“Now, with HITECH, you have those legal obligations applied to the business associates,” Dort said. HITECH also beefed up potential civil penalty limits for HIPAA violations to a maximum of $1.5 million a year.

So, with the Anthem breach, who is the covered entity and who is the business associate? It depends.

Anthem is clearly a covered entity to its own enrolled members, but it was serving as a business associate for the 42 other plans whose members' records were stolen along with its own, according to Anthem's explanation of how the BlueCard program works.

The good news, for Anthem, from a HIPAA standpoint, “It wouldn't make them any more liable than they otherwise would be,” Dort said. “It's not going to compound their exposure.”

But the bottom line is, according to legal experts, Anthem and 42 plans could be held legally responsible for the breach, under HIPAA as well as state laws.

“In the event a business associate had a breach, before as now, the covered entity, the person who has the direct contract with the affected person, they're still on the hook,” Dort said. “The plan is the one providing the service. They're the ones who have to face their own plan members.”

HIPAA violations also could be cited in multiple class-action suits, said James Pyles, a privacy lawyer with Powers Piles Sutter and Verville in Washington. Because HIPAA's privacy and security rules were set after periods of public review and comment, they are often cited as standards of best practice in plaintiffs' cases brought under state statues and common law, he said.

“So you can sue someone on state tort law because the organization failed to comply with HIPAA standards,” Pyles said.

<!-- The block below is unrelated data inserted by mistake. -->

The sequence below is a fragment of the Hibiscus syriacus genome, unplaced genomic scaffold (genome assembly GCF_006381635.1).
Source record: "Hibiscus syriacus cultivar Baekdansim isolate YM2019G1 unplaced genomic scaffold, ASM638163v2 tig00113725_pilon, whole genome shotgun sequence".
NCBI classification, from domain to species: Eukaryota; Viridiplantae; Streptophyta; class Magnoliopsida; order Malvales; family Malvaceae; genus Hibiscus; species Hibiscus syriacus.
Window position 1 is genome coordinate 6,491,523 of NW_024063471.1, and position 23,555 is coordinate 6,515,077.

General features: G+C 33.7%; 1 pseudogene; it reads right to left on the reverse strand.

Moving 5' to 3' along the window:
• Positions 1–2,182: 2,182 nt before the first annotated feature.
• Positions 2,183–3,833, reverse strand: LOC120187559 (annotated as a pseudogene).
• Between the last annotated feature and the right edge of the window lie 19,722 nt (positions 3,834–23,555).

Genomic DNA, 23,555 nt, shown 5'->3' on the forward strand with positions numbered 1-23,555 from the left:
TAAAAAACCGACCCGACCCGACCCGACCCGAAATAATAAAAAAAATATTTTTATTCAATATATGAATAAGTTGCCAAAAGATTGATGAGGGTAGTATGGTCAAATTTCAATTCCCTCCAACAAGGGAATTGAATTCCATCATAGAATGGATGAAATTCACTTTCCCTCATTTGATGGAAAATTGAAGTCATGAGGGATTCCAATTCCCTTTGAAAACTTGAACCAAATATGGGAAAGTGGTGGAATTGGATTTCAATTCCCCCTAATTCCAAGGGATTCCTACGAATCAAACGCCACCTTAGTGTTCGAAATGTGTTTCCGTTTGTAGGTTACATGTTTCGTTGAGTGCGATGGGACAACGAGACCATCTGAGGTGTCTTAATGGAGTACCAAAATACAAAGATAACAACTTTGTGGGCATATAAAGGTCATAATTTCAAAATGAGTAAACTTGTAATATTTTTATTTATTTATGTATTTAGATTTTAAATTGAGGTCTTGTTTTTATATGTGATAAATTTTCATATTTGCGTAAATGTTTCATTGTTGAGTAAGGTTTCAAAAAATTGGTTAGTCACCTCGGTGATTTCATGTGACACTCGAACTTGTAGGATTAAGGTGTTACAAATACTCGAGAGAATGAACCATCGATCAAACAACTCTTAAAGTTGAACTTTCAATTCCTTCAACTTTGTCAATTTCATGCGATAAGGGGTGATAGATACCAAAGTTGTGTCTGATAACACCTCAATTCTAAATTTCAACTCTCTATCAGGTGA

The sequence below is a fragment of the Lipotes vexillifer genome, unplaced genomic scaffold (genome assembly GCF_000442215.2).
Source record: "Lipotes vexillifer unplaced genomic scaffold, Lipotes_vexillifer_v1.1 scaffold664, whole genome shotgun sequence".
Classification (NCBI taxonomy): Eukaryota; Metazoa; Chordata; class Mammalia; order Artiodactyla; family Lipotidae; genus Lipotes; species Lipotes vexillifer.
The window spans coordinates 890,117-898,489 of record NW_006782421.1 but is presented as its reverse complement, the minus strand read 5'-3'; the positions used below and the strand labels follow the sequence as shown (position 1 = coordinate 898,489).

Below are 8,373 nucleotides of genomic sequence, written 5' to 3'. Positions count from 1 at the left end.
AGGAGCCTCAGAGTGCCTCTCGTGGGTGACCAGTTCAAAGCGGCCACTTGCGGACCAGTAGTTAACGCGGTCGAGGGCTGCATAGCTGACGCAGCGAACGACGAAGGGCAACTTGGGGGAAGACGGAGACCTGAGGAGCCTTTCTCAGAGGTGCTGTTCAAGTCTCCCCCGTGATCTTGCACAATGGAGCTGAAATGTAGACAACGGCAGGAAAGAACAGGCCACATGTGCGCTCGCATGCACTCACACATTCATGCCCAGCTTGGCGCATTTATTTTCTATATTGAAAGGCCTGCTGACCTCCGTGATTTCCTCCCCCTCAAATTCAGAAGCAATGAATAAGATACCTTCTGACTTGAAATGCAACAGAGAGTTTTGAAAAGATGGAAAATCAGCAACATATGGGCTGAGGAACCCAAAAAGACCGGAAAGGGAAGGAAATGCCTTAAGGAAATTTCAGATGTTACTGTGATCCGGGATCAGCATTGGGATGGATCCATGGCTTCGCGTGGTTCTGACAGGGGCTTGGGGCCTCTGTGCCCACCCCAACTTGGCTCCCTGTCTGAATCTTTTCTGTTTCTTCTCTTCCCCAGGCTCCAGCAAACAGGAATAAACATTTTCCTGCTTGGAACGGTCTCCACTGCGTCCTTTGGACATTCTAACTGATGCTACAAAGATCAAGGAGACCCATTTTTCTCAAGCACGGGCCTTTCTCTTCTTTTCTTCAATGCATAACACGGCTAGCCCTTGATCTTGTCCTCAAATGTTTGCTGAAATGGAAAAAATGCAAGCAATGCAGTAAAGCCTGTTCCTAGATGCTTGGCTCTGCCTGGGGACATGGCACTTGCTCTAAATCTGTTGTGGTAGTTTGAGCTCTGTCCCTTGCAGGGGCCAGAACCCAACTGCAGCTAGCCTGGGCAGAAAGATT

Further, Pyles said, the omnibus rule likened the responsibilities of a covered entity and its business associate to those of a principal and its agent. “Under that general law, if the business associate is doing something that requires the direction and close involvement of the covered entity, then the business associate and the covered entity would have equal liability,” he said. Pyles said he “can't imagine” a circumstance under which a healthcare business associate and a covered entity would not share equal liability.

The Office for Civil Rights at HHS, the chief federal privacy rule enforcement agency, declined to comment on the Anthem case.

In contrast, a posse of state attorneys generals, led by George Jepsen of Connecticut, is being demonstrative about the states' enforcement authorities.

On his office's website, Jepsen has posted letters to Anthem and releases about it, recommending, for example, that the company add a second year of credit monitoring, (One year of coverage has been standard practice in previous breach cases) commending Anthem for doing it, and then warning the insurer that his office's investigation into this breach remains “active and ongoing.”

AGs can bite as well as bark. In 2009, Congress broadened the civil enforcement authority for HIPAA violations to include state attorneys general. Some have since flexed their regulatory muscle.

In 2010, former Connecticut Attorney General Richard Blumenthal was the first state AG to file a civil suit for a healthcare data breach under his new authorities. The case involved a hard disk loaded with 1.5 million individuals' records that was either lost or stolen from a Connecticut office of California-based insurer Health Net. Blumenthal's action resulted in a $250,000 settlement agreement.

Last year, Massachusetts AG Martha Coakley reached a $100,000 settlement agreement with Beth Israel Deaconess Medical Center, Boston, over a breach of nearly 4,000 patient records on a stolen unencrypted laptop computer, in an action brought under both state law and HIPAA.